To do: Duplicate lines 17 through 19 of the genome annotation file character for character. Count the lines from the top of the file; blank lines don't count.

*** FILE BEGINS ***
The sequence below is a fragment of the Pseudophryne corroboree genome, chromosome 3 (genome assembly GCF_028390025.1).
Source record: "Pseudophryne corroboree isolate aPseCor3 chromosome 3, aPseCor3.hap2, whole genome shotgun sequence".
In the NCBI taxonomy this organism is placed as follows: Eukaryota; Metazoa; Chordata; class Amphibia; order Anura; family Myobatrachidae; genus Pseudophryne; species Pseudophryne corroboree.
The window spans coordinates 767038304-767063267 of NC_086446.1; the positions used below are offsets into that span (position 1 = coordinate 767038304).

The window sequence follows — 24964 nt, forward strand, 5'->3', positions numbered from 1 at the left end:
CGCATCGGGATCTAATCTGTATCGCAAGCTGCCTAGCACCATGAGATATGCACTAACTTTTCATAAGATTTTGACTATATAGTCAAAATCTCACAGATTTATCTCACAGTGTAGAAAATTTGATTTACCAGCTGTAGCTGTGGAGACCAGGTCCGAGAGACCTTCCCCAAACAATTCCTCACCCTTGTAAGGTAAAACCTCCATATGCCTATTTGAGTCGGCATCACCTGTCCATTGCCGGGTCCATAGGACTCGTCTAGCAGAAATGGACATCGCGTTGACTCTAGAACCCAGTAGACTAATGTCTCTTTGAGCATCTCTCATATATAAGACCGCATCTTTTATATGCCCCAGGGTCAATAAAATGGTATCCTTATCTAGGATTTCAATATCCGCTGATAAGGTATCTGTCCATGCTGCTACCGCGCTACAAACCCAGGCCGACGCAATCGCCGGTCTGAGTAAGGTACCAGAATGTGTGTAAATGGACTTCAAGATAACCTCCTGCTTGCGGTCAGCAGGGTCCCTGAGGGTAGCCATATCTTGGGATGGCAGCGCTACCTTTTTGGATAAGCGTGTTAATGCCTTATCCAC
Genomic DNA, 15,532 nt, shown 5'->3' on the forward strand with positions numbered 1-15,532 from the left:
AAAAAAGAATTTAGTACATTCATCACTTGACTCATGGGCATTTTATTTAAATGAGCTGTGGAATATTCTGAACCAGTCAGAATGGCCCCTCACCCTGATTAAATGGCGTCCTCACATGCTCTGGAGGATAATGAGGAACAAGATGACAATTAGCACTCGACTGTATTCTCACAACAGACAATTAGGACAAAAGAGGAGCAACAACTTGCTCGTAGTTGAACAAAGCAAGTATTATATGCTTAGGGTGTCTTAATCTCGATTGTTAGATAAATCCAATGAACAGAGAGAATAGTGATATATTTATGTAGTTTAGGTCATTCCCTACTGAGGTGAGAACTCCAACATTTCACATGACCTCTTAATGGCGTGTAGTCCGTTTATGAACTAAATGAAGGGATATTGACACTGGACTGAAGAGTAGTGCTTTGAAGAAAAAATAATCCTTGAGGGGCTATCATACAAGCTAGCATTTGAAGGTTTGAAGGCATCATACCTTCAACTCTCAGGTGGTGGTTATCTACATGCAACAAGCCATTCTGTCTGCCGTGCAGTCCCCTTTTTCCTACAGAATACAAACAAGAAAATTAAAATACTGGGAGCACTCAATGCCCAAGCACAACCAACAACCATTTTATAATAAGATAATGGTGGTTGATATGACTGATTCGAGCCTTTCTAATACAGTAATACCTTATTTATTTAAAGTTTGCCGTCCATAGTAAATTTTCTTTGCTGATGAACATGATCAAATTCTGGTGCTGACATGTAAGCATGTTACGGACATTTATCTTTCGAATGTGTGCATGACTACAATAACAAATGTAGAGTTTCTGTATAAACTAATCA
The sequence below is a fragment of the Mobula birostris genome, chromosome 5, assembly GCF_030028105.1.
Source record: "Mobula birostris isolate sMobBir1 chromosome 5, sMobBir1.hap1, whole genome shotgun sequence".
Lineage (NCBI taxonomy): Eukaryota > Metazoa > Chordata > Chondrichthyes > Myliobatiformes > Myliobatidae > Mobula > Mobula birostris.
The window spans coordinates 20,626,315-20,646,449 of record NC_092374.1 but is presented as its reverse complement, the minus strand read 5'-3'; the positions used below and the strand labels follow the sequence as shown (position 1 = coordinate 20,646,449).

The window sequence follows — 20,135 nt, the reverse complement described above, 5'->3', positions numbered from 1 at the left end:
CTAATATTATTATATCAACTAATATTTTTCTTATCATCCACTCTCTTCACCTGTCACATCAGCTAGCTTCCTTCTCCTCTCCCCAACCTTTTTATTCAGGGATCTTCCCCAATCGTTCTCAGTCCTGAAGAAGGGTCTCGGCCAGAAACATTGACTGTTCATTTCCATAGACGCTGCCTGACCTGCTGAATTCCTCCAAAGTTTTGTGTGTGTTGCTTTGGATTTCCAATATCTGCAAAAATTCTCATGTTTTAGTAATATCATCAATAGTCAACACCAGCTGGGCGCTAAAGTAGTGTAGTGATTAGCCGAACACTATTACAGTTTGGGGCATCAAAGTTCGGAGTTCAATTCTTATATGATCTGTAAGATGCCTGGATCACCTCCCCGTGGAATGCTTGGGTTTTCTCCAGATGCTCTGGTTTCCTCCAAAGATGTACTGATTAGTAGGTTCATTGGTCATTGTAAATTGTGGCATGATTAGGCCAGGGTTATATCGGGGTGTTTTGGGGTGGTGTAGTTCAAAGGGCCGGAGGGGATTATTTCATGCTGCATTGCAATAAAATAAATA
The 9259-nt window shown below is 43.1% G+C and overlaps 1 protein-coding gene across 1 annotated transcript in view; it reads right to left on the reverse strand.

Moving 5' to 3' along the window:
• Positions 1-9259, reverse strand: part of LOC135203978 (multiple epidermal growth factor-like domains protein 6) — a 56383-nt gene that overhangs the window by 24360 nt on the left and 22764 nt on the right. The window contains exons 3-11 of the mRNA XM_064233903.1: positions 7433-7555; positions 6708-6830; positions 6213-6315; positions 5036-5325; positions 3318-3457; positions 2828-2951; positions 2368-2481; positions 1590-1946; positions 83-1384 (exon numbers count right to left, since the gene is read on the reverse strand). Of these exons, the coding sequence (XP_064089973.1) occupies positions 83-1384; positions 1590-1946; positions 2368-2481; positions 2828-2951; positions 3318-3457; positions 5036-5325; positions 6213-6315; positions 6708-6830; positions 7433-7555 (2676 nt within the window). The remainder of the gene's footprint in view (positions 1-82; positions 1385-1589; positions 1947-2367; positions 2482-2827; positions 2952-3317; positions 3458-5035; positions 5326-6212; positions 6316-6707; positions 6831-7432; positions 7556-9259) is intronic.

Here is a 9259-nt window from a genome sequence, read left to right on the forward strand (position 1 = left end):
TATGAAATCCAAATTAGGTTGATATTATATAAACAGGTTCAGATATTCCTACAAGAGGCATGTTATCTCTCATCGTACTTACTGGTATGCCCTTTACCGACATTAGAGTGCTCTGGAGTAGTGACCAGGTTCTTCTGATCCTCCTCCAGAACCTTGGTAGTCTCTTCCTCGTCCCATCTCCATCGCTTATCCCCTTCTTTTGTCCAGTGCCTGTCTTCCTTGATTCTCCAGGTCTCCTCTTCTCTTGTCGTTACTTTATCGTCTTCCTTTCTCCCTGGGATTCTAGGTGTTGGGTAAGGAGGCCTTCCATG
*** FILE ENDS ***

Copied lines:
• Positions 1-9259, reverse strand: part of LOC135203978 (multiple epidermal growth factor-like domains protein 6) — a 56383-nt gene that overhangs the window by 24360 nt on the left and 22764 nt on the right. The window contains exons 3-11 of the mRNA XM_064233903.1: positions 7433-7555; positions 6708-6830; positions 6213-6315; positions 5036-5325; positions 3318-3457; positions 2828-2951; positions 2368-2481; positions 1590-1946; positions 83-1384 (exon numbers count right to left, since the gene is read on the reverse strand). Of these exons, the coding sequence (XP_064089973.1) occupies positions 83-1384; positions 1590-1946; positions 2368-2481; positions 2828-2951; positions 3318-3457; positions 5036-5325; positions 6213-6315; positions 6708-6830; positions 7433-7555 (2676 nt within the window). The remainder of the gene's footprint in view (positions 1-82; positions 1385-1589; positions 1947-2367; positions 2482-2827; positions 2952-3317; positions 3458-5035; positions 5326-6212; positions 6316-6707; positions 6831-7432; positions 7556-9259) is intronic.

Here is a 9259-nt window from a genome sequence, read left to right on the forward strand (position 1 = left end):
TATGAAATCCAAATTAGGTTGATATTATATAAACAGGTTCAGATATTCCTACAAGAGGCATGTTATCTCTCATCGTACTTACTGGTATGCCCTTTACCGACATTAGAGTGCTCTGGAGTAGTGACCAGGTTCTTCTGATCCTCCTCCAGAACCTTGGTAGTCTCTTCCTCGTCCCATCTCCATCGCTTATCCCCTTCTTTTGTCCAGTGCCTGTCTTCCTTGATTCTCCAGGTCTCCTCTTCTCTTGTCGTTACTTTATCGTCTTCCTTTCTCCCTGGGATTCTAGGTGTTGGGTAAGGAGGCCTTCCATG